Implications: Erikson’s stage of trust versus mistrust led to developments in attachment theory from psychologists such as John Bowlby and Mary Ainsworth. Over the years, attachment theory has continued to grow, and a broader view of attachment aligns well with Erikson’s first stage with an emphasis placed on the feelings of security that are fostered by caregivers through attachment. Research has shown that the development of primary attachment relationships occurs during the first year of infancy. This process is critical and relies on the quality of maternal caregiving (Fox 1995). Research has also shown that attachment styles in childhood are also found in adulthood. The security of an individual’s early attachment and experience of trust versus mistrust will in some ways shape efforts at emotional intimacy later in life. An individual’s beliefs regarding love will be linked to his/her attachment style. Research also shows increased feelings of loneliness for those individuals falling in the insecure range of attachment styles (Hazan and Shaver 1987). Another area of research associated with attachment and trust involves psychological reactance (an individual’s motivation for freedom). Individuals found to be more psychologically reactant appear to be less trusting and subsequently less emotionally available to form intimate relationships. There appears to be a curvilinear relationship here, indicating a certain amount of reactance is beneficial, while too little or too much produces negative consequences, such as mistrust and poor relationships (Dowd et al. 2001).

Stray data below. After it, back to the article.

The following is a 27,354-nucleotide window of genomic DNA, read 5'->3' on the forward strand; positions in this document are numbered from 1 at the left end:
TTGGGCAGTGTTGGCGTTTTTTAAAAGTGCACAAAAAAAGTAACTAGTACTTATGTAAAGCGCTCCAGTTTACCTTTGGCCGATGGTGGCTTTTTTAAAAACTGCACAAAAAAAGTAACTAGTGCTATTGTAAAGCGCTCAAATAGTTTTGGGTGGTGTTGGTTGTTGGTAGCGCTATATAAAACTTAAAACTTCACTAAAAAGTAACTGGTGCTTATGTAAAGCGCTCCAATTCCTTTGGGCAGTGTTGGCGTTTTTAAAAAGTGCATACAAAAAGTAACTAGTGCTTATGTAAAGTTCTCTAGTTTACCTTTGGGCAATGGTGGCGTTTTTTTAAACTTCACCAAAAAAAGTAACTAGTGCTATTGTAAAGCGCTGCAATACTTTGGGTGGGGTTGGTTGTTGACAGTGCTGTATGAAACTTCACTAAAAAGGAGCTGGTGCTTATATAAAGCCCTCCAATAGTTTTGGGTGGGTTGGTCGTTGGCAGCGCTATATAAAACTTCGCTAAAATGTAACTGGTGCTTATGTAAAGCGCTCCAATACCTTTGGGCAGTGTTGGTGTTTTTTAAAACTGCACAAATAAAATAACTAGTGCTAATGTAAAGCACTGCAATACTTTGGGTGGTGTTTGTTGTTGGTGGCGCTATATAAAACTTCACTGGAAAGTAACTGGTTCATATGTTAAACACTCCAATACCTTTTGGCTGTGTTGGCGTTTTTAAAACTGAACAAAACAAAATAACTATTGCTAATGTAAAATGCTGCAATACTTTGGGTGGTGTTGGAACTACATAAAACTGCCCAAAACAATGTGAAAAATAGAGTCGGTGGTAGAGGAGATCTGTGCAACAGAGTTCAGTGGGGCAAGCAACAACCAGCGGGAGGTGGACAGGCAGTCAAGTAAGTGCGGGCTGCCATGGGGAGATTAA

Measures of Change: While Erikson based his ideas on clinical theory and anecdotal evidence, several research scales have been designed to assess his ideas empirically. The psychosocial inventory of ego strengths (PIES) is based on Erikson’s theory and attempts to measure such variables as identity achievement, self-esteem, and purpose in life. This assessment tool evaluates the presence of the eight ego strengths associated with Erikson’s theory. The assessment measures an individual’s overall ego strength or resiliency, based on the scores obtained, and it can be used with adolescents and adults (Markstrom et al. 1997). The Modified Erikson Pychosocial Stage Inventory (MEPSI) is another instrument with which measures development at each of the psychosocial stages. This measure can be utilized with adults and has been found to be both reliable and valid in measuring the strength of attributes associated with the psychosocial stages (Darling-Fisher and Leidy 1988). Use of these scales can demonstrate changes in ego strength and progression in the stages. Clinically, this is of importance for measuring positive change that can occur in psychotherapy. Adolescents and adults who enter therapy with impairment in basic trust may present as withdrawn, closed off, and refusing comfort. Erikson has urged the therapeutic work to focus on convincing these individuals that they can trust both the world and themselves. As Erikson has noted, basic trust is the foundation of a healthy personality. When this is lacking, psychoanalytic treatment should seek to remedy this not only through the alleviation of symptoms but also through increasing ego strength (Erikson 1964).


Trust vs. mistrust was Erik Erikson’s first stage of psychosocial development in his famous eight stage theory. Erikson’s ideas about the struggle for trust over mistrust have had profound implications for the study of attachment theory and may have important implications for health relationships across the lifespan. Erikson’s work in this area has also influenced the development of empirical research and the development of research and assessment tools to study the impact of early attachment.


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© Springer International Publishing AG 2017

Authors and Affiliations

  1. 1.University of Detroit – MercyDetroitUSA

Section editors and affiliations

  • Kevin Meehan
    • 1
  1. 1.Department of PsychologyLong Island UniversityBrooklynUSA